House of Five Leaves, Vol. 1 is the first of eight tankōbon for Natsume Ono’s historical crime manga. First serialized in Shogakukan’s seinen manga magazine Monthly Ikki in November 2005, the series was completed July 2010.
Masanosuke “Masa” Akitsu is a proud and skilled samurai with a small flaw in his character, one that has comprehensively sabotaged his career. Crippling shyness ended his formal service and saw him leave his hometown from shame. Attempts to establish himself as a bodyguard have failed, because nobody wants to be protected by a man who is too socially timid to make eye contact.
Masa is retrieved from starvation by carefree Yaichi.
Concerned about the people with whom he has an impending meeting, Yaichi engages Masa’s services. Masa is not an imposing bodyguard. He is, however, sufficiently talented with a sword to discourage attempts to overpower Yaichi. Yaichi survives the meeting.
Only after protecting Yaichi does Masa discover what sort of person he was protecting and the nature of the meeting. Yaichi heads the obscure Five Leaves gang. The Five Leaves occupy a very specific criminal niche: kidnapping people who are not in a position to complain to authorities. However, negotiating and collecting ransom can be risky, thus the need for a bodyguard.
Perhaps the Five Leaves are not all bad. After all, they victimize miscreants. Perhaps they are Japan’s answer to Robin Hood! Or maybe they’re just canny crooks in it for the money. Either way, they are definitely criminals and working with them should be beneath a proud samurai.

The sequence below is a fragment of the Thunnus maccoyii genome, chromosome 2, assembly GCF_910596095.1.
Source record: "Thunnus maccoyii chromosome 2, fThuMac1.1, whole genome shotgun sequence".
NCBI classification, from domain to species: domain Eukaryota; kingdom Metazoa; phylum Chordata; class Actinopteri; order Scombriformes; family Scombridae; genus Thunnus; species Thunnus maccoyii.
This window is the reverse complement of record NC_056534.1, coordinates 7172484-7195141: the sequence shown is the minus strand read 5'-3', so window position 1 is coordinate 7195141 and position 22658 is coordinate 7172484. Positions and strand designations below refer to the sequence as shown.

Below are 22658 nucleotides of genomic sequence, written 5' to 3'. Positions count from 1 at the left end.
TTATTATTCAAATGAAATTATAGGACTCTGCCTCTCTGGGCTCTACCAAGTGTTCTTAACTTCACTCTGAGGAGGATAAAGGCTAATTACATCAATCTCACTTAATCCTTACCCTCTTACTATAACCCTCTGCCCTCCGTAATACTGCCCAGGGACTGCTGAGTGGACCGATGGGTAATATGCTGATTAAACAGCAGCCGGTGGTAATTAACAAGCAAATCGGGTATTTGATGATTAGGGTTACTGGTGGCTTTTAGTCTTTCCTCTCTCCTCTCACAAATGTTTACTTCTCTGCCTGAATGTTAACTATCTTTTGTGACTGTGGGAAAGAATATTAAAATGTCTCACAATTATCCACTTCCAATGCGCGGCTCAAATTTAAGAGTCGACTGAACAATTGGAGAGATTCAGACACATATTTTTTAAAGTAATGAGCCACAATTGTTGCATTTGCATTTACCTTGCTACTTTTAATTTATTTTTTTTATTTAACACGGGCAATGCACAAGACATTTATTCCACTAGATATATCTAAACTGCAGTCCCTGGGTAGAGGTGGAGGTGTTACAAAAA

However, Yaichi still has a use for Masa. And if Masa’s qualms prevent him from knowingly participating in the Five Leave’s plots, then Yaichi will simply have to ensure that Masa unknowingly takes part.
It would be trivially easy to come up with a list of five manga focusing on people with incapacitating social anxiety … I could do that even if I restricted myself to manga I’ve reviewed1. Is social anxiety of particular interest to manga authors or is the frequency of this theme coincidence? It’s hard to believe that writers, whose occupation by definition involves scrutiny of their work by a potentially global audience, could have any issues with social interaction. Probably the frequency with which I encounter characters like Masa in manga is as meaningless as the week in which every book I read involved protagonists who lost a hand thanks to dynastic squabbles.
Ono’s deceptively simple art supports her tale effectively. One only has to look at Masa to perceive his perpetual anxiety. Other characters are drawn equally skillfully.
Which isn’t to say that it is always obvious what’s going on, what the various characters want, or if the Five Leaves are lovable reprobates or just superficially charming sociopaths. Yaichi for his part seems uninterested in justifying his occupation beyond his desire for money and an aversion to notoriety.
While the manga goes provide us with a broad range of viewpoints, the author is careful not to reveal too much in the first volume. Perhaps Masa will learn to be forthright. Perhaps he will find a path that does not require him to be outgoing. Maybe the Five Leaves will be redeemed. Perhaps it will all end in blood and tears. Readers will want to know how the story ends.
1: Komi Can’t Communicate, House of Five Leaves, Kaiju Girl Caramelise, Amanchu, and Don’t Toy with Me, Miss Nagatoro.